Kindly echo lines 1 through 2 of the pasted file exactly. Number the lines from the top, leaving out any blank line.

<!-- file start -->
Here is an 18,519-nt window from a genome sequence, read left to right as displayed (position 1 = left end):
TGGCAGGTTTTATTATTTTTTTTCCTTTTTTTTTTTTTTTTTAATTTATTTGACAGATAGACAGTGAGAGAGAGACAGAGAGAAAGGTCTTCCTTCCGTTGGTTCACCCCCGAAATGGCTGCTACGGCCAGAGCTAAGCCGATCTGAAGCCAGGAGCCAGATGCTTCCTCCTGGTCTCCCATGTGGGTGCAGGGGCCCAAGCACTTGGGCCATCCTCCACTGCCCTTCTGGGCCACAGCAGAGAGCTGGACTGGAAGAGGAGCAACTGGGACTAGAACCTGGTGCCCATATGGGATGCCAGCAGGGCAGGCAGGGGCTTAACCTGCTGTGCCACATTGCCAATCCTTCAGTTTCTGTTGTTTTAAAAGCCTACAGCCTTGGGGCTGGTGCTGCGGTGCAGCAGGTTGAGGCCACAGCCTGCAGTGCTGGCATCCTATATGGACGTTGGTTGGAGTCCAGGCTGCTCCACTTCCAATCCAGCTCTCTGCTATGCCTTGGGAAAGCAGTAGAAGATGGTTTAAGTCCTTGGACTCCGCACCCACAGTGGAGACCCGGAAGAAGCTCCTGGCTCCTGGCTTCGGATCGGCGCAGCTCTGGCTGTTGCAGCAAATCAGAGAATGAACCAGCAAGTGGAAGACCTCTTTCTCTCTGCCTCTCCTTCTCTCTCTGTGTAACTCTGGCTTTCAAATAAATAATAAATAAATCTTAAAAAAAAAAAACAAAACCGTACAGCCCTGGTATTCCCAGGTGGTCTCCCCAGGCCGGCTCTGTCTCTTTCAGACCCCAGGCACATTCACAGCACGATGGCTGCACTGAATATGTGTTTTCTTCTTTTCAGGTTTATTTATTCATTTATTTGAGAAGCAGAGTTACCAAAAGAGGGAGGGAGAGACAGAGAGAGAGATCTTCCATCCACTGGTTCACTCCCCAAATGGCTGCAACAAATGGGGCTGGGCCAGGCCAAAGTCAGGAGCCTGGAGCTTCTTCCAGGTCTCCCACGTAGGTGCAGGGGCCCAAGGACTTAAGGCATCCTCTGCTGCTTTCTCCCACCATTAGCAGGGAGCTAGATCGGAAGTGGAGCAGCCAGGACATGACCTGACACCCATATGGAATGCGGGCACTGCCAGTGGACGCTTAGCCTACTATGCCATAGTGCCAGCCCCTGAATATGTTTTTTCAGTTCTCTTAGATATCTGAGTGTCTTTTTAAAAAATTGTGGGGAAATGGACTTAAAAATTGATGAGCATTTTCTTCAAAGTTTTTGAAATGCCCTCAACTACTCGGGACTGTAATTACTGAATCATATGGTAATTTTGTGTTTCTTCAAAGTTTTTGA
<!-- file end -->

Here is an 18,519-nt window from a genome sequence, read left to right as displayed (position 1 = left end):
TGGCAGGTTTTATTATTTTTTTTCCTTTTTTTTTTTTTTTTTAATTTATTTGACAGATAGACAGTGAGAGAGAGACAGAGAGAAAGGTCTTCCTTCCGTTGGTTCACCCCCGAAATGGCTGCTACGGCCAGAGCTAAGCCGATCTGAAGCCAGGAGCCAGATGCTTCCTCCTGGTCTCCCATGTGGGTGCAGGGGCCCAAGCACTTGGGCCATCCTCCACTGCCCTTCTGGGCCACAGCAGAGAGCTGGACTGGAAGAGGAGCAACTGGGACTAGAACCTGGTGCCCATATGGGATGCCAGCAGGGCAGGCAGGGGCTTAACCTGCTGTGCCACATTGCCAATCCTTCAGTTTCTGTTGTTTTAAAAGCCTACAGCCTTGGGGCTGGTGCTGCGGTGCAGCAGGTTGAGGCCACAGCCTGCAGTGCTGGCATCCTATATGGACGTTGGTTGGAGTCCAGGCTGCTCCACTTCCAATCCAGCTCTCTGCTATGCCTTGGGAAAGCAGTAGAAGATGGTTTAAGTCCTTGGACTCCGCACCCACAGTGGAGACCCGGAAGAAGCTCCTGGCTCCTGGCTTCGGATCGGCGCAGCTCTGGCTGTTGCAGCAAATCAGAGAATGAACCAGCAAGTGGAAGACCTCTTTCTCTCTGCCTCTCCTTCTCTCTCTGTGTAACTCTGGCTTTCAAATAAATAATAAATAAATCTTAAAAAAAAAAAACAAAACCGTACAGCCCTGGTATTCCCAGGTGGTCTCCCCAGGCCGGCTCTGTCTCTTTCAGACCCCAGGCACATTCACAGCACGATGGCTGCACTGAATATGTGTTTTCTTCTTTTCAGGTTTATTTATTCATTTATTTGAGAAGCAGAGTTACCAAAAGAGGGAGGGAGAGACAGAGAGAGAGATCTTCCATCCACTGGTTCACTCCCCAAATGGCTGCAACAAATGGGGCTGGGCCAGGCCAAAGTCAGGAGCCTGGAGCTTCTTCCAGGTCTCCCACGTAGGTGCAGGGGCCCAAGGACTTAAGGCATCCTCTGCTGCTTTCTCCCACCATTAGCAGGGAGCTAGATCGGAAGTGGAGCAGCCAGGACATGACCTGACACCCATATGGAATGCGGGCACTGCCAGTGGACGCTTAGCCTACTATGCCATAGTGCCAGCCCCTGAATATGTTTTTTCAGTTCTCTTAGATATCTGAGTGTCTTTTTAAAAAATTGTGGGGAAATGGACTTAAAAATTGATGAGCATTTTCTTCAAAGTTTTTGAAATGCCCTCAACTACTCGGGACTGTAATTACTGAATCATATGGTAATTTTGTGTTTCTTCAAAGTTTTTGA